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Refresher: The Main Residence CGT Exemption
When it comes to an important moment in your life like selling your family home, the last thing you want is to be slugged with an unnecessary tax liability. Capital Gains Tax (CGT) is something that we’ve covered at length in a few previous articles (see here and here); but today we’ll dig a little deeper into the CGT Main Residence Exemption (MRE), how different situations and circumstances impact your eligibility for the exemption, and how good decision-making across the long-term can help you secure a full or partial exemption.
Recap – What is CGT?
Before we dive into the MRE, let’s first have a refresh of CGT itself. Capital Gains Tax is a tax liability that applies upon disposing of an asset. When a CGT event is triggered, it comes under your income tax for that financial year (unless you qualify for a full or partial exemption). Common assets that may attract CGT include real estate, shares and other similar investments, cryptocurrency (e.g. Bitcoin), and collectables. Personal effects sold for under $10,000 are generally not subject to CGT.
Recap – What is the CGT Main Residence Exemption?
The Main Residence Exemption can come into play when a home is sold after having been lived in as the seller’s primary place of residence. When the property in question is sold, any capital gain or loss is disregarded – meaning you won’t be charged CGT for a capital gain, but you also cannot offset any capital loss against future capital gains. Generally, a dwelling is considered to be your main residence if:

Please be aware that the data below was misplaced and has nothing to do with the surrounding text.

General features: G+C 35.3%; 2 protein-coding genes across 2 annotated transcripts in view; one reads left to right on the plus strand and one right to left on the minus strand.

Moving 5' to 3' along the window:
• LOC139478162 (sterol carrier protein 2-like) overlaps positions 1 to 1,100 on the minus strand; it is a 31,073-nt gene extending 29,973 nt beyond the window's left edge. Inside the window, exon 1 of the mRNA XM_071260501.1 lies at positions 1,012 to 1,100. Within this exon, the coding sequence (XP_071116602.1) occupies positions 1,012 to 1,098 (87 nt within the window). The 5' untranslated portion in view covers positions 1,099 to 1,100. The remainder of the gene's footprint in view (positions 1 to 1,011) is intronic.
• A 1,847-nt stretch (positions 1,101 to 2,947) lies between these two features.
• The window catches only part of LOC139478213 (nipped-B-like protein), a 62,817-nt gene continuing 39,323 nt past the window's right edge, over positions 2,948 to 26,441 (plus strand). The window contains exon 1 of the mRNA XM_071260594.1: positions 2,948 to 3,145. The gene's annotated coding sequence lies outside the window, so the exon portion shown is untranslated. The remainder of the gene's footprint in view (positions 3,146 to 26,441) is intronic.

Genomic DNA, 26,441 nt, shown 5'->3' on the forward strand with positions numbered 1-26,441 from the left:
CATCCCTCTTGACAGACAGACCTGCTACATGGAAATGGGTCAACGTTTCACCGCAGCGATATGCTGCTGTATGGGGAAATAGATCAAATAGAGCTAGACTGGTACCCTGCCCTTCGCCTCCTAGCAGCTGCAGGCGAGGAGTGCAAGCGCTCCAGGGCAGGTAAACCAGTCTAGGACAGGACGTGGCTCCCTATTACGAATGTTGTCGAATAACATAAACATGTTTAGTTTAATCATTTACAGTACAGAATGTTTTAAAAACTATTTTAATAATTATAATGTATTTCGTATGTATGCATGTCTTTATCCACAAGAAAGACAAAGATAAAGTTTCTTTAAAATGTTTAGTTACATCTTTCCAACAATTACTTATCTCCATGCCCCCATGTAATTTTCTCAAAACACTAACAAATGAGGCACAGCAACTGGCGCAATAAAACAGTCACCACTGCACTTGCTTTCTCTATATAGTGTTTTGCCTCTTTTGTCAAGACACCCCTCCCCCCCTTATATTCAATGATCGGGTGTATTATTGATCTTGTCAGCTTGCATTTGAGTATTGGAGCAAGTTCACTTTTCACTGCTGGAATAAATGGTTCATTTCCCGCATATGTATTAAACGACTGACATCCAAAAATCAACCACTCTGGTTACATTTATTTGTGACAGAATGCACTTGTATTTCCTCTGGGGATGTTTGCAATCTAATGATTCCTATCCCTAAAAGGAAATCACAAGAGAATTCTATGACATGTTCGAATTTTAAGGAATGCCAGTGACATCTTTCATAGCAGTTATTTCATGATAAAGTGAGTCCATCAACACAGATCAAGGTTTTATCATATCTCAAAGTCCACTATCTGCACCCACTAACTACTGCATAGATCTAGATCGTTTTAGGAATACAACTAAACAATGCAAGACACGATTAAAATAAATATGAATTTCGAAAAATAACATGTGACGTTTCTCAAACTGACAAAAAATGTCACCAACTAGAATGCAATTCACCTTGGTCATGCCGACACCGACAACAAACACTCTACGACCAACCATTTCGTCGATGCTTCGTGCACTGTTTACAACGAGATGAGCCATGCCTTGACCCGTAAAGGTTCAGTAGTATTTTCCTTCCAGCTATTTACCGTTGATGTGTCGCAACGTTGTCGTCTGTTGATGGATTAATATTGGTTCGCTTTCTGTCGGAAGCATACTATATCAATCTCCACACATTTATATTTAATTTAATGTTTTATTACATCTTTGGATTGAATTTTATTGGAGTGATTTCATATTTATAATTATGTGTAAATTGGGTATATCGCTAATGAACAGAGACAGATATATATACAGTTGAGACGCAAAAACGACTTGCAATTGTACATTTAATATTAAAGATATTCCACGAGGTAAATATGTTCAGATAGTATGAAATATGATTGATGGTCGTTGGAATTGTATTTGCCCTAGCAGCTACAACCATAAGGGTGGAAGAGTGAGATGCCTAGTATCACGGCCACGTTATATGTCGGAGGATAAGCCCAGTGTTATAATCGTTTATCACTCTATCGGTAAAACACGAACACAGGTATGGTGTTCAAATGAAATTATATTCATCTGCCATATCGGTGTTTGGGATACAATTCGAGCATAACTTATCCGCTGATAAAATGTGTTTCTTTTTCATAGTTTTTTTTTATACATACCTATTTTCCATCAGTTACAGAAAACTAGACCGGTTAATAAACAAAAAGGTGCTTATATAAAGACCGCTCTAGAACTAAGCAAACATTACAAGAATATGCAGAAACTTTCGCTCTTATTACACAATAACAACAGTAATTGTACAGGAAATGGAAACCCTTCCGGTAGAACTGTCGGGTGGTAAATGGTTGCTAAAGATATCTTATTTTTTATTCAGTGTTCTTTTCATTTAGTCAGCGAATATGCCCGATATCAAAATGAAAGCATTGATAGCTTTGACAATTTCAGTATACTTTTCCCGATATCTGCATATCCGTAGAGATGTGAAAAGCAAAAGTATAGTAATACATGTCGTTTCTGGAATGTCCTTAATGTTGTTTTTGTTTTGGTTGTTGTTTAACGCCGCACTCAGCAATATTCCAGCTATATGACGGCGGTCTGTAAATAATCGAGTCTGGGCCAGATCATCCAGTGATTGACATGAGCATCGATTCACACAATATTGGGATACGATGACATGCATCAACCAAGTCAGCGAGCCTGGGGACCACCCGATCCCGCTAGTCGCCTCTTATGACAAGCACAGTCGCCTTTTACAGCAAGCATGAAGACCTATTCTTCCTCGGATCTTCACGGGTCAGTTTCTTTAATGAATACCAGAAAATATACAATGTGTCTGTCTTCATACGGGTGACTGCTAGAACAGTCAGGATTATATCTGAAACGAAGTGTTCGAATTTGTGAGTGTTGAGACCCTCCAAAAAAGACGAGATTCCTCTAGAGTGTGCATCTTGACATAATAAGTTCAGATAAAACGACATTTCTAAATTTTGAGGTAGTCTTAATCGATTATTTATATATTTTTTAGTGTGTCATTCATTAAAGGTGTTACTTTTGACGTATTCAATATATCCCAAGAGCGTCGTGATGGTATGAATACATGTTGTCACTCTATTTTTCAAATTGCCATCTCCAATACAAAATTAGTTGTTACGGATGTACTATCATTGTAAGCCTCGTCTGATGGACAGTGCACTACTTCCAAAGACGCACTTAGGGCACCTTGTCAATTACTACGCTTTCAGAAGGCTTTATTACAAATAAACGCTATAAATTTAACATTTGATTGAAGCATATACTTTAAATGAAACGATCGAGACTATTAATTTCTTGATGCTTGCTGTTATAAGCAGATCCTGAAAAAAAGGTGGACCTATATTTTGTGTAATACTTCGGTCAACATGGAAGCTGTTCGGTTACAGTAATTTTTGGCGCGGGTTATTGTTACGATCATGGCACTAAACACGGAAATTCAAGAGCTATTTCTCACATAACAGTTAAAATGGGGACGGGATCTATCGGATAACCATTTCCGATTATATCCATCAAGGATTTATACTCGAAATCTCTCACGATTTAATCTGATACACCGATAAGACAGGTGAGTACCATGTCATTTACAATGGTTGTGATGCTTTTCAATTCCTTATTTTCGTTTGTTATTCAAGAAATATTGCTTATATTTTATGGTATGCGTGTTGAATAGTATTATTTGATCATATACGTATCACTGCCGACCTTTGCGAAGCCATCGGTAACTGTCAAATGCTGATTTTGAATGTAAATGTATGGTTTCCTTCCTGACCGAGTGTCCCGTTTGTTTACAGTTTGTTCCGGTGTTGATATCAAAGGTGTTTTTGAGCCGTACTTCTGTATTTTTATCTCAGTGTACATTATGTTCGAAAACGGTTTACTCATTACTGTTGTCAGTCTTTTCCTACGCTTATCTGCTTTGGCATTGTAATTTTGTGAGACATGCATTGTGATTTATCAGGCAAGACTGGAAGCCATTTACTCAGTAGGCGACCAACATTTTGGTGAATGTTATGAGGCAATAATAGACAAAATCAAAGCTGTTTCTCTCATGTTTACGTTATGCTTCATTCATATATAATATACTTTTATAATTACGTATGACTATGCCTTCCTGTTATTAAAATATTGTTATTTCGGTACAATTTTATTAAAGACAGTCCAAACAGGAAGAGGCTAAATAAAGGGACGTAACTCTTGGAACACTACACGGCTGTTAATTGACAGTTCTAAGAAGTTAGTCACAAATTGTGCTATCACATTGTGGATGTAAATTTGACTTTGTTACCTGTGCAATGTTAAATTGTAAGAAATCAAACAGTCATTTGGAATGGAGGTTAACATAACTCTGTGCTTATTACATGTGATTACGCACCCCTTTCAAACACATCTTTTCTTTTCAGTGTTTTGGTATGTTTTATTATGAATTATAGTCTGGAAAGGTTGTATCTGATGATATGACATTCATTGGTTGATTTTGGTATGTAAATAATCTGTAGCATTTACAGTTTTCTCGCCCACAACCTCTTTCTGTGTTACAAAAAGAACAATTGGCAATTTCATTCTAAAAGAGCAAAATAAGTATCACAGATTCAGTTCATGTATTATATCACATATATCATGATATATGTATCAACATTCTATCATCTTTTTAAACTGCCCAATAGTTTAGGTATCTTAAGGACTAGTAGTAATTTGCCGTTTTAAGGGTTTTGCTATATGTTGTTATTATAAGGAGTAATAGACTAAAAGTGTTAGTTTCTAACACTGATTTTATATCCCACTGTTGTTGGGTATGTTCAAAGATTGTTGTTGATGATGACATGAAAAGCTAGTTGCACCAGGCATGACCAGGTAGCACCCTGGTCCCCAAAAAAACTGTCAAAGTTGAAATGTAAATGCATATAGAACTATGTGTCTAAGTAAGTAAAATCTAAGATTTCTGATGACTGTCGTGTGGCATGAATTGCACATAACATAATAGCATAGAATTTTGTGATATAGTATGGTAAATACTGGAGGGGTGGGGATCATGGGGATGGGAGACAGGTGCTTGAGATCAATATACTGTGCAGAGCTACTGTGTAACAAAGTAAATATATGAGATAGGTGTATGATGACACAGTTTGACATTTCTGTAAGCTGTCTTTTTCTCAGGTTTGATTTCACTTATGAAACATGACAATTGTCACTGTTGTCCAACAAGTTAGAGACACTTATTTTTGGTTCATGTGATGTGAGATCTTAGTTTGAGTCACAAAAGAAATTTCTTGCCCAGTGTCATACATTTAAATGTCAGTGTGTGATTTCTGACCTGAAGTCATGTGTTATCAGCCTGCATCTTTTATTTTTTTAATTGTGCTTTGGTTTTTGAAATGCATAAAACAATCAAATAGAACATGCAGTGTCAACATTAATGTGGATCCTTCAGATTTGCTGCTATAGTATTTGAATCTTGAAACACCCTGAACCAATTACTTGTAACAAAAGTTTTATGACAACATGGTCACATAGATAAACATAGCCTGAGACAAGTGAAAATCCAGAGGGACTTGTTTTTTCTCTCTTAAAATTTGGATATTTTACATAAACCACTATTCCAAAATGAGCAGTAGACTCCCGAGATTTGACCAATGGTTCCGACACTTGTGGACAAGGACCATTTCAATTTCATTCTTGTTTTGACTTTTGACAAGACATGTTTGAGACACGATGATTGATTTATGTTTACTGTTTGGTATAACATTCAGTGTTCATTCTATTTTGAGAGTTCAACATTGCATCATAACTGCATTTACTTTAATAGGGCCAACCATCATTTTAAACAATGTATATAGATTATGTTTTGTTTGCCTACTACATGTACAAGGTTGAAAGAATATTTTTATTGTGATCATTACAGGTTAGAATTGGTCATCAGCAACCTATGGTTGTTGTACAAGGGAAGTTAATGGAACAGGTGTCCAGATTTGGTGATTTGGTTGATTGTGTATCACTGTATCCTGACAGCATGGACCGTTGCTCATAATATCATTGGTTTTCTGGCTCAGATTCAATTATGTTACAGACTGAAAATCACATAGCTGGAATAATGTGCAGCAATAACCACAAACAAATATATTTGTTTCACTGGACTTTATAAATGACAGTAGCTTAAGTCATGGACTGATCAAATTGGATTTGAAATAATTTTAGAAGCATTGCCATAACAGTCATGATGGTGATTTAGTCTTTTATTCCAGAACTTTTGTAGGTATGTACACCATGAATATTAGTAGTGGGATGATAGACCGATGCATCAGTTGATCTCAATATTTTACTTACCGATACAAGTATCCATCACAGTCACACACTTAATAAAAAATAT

- You & your family live in it;
- Your personal belongings are stored in it;
- It’s the address your mail is delivered to;
- It’s your address on the electoral roll; and/or
- Services are connected e.g. gas & power.
Treating a Dwelling as Your Main Residence After You Move Out to Qualify for the Exemption
Broadly speaking, a dwelling ceases to be your main residence when you stop living in it. However, there are some rules and exceptions in place which allow you to treat your former home as your main residence even after you vacate. Under most circumstances, you can treat the dwelling as your main residence indefinitely if it is not used to produce income after you move out; or up to six years if it is used to produce income (e.g. as a rental property or a place of business). It is important to remember that you cannot treat two properties as your main residence concurrently (except for up to six months while you move into a different home). An example of treating a dwelling as a min residence after you move out is as follows.
Gary owns a house in Perth where he has lived for six and a half years with his family and it has been their main residence throughout that period. Gary’s employer then transfers him to the UK for three years on a work assignment, and his family goes with him. Before he leaves for the UK, Gary disconnects his utilities, redirects his mail to the new UK address, updates government departments (including the electoral roll) with his new address, and puts his family’s personal belongings in storage. For this period, Gary’s house could technically be considered not his main residence, however depending on his future circumstances he may choose to treat it as such when it comes time to sell, so he doesn’t incur an unnecessary CGT bill. This is possible by virtue of the fact that he hasn’t treated any other dwellings as a main residence, and it wasn’t used for income-producing purposes while they lived overseas.
How MP+ Can Help
There are many situations that may arise when it comes to moving out of a main residence, selling the family home, and other CGT-related events. It is important to seek advice sooner rather than later, which is where the accounting and property teams at McKinley Plowman can assist. Our experience in helping clients navigate the muddy waters of tax in Australia is unparalleled. Give us a call today on 08 9301 2200 (Joondalup) or 08 9361 3300 (Victoria Park), or contact us via our website.
Further Reading: ATO Website
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